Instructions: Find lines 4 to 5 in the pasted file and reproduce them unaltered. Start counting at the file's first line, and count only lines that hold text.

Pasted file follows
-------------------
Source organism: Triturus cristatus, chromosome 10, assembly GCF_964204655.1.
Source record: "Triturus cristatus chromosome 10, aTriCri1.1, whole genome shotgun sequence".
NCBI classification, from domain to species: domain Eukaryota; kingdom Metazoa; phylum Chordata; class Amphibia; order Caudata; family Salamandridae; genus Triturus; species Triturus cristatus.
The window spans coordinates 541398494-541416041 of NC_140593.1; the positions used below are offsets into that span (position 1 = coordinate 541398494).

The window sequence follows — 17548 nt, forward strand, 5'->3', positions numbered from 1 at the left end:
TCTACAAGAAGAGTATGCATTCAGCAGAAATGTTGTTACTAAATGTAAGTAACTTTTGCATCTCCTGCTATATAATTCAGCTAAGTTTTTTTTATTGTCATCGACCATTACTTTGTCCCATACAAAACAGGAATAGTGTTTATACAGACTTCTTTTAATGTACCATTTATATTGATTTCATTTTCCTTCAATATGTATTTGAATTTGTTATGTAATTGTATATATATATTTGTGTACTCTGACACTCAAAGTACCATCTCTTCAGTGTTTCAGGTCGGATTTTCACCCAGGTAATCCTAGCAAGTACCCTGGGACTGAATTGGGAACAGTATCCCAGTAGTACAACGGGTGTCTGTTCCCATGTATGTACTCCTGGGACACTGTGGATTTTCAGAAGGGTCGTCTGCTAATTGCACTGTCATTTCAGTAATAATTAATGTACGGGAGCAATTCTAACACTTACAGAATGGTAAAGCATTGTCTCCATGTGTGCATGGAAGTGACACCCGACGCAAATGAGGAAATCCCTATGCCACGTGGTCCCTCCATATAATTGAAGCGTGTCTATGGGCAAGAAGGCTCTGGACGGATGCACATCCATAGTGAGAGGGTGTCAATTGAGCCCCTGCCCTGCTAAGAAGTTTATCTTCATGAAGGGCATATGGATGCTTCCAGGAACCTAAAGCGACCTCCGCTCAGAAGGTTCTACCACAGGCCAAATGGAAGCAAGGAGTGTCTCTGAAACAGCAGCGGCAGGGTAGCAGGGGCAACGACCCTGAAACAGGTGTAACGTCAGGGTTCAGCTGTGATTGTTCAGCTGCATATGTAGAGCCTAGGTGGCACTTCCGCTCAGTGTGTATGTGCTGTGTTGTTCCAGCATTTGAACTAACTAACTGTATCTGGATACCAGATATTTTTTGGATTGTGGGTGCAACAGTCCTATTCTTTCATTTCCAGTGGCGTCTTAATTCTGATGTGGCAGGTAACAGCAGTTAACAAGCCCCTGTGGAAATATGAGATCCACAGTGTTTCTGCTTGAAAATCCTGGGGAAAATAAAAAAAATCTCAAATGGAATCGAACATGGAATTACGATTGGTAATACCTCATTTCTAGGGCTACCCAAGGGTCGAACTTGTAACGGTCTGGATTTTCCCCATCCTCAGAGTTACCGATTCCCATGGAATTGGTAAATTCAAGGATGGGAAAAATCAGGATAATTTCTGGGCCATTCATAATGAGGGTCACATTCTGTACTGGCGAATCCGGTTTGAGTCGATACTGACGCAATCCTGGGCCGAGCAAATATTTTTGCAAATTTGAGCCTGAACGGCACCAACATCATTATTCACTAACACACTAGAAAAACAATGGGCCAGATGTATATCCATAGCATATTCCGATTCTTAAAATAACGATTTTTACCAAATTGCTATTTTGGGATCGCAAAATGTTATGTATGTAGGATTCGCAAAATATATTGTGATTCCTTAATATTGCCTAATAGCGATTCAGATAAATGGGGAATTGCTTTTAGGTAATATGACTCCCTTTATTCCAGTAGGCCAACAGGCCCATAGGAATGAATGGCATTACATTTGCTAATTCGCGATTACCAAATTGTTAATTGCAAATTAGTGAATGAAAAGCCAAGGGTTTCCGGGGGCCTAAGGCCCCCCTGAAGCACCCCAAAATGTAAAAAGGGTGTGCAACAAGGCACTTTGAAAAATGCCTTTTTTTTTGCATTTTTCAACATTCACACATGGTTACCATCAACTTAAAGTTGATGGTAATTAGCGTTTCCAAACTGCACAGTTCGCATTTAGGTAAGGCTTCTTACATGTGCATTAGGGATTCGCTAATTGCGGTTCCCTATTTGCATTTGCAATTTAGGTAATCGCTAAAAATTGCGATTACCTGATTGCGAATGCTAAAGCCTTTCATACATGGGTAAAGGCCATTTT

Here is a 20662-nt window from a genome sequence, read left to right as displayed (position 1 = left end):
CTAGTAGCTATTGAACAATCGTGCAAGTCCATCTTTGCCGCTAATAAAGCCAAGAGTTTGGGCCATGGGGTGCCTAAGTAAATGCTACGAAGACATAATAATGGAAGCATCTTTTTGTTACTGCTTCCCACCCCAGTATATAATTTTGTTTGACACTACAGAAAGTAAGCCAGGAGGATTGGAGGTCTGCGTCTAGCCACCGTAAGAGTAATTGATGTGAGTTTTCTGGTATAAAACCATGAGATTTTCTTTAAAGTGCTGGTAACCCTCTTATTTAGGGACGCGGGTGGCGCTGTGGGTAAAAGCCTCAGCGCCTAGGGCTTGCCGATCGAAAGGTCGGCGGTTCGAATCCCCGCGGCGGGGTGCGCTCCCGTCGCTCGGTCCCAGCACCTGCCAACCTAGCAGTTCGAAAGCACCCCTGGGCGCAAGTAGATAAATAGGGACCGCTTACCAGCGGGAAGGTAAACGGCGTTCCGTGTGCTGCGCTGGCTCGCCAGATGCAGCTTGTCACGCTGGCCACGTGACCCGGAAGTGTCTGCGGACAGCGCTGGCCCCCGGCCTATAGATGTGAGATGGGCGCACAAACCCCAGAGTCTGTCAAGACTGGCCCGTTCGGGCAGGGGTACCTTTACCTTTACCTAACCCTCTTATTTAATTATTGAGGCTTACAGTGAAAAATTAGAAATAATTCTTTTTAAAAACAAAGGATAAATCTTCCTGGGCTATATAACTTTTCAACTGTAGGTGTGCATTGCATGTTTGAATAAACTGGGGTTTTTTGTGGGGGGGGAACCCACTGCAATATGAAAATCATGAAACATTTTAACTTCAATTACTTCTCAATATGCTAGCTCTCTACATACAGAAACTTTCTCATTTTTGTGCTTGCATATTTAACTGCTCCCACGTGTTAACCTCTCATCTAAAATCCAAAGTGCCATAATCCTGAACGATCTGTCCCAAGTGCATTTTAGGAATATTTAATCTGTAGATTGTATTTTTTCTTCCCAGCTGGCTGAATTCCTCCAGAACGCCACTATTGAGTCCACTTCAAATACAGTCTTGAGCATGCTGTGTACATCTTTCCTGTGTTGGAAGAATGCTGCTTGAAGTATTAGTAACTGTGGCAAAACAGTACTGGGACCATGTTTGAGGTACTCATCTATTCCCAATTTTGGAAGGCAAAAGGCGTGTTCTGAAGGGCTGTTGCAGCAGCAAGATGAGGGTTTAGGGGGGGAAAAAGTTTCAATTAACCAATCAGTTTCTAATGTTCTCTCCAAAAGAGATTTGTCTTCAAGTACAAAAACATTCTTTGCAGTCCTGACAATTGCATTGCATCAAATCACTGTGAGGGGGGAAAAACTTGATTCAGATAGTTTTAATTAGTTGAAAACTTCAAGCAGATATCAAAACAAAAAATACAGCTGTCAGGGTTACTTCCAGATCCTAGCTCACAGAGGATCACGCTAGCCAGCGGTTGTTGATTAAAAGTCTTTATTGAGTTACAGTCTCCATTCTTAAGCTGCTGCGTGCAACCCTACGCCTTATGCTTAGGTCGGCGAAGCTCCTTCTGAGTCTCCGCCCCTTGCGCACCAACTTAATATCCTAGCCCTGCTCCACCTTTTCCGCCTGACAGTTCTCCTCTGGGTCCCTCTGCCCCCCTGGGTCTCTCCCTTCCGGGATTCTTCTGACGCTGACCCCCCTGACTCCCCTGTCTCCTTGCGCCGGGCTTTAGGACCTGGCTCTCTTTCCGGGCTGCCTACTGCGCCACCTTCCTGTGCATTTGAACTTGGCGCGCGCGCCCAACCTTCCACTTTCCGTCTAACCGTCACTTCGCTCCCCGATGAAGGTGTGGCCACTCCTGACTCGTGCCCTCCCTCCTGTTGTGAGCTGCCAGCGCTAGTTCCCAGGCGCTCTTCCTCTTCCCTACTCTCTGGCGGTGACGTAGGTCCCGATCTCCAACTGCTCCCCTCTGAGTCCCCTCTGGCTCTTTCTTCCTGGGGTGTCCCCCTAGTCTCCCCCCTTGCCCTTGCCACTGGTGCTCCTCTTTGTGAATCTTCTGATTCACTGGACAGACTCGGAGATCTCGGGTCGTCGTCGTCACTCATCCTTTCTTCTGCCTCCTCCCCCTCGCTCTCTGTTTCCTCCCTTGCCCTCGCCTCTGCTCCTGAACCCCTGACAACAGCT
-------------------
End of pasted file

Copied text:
The window spans coordinates 541398494-541416041 of NC_140593.1; the positions used below are offsets into that span (position 1 = coordinate 541398494).

The window sequence follows — 17548 nt, forward strand, 5'->3', positions numbered from 1 at the left end: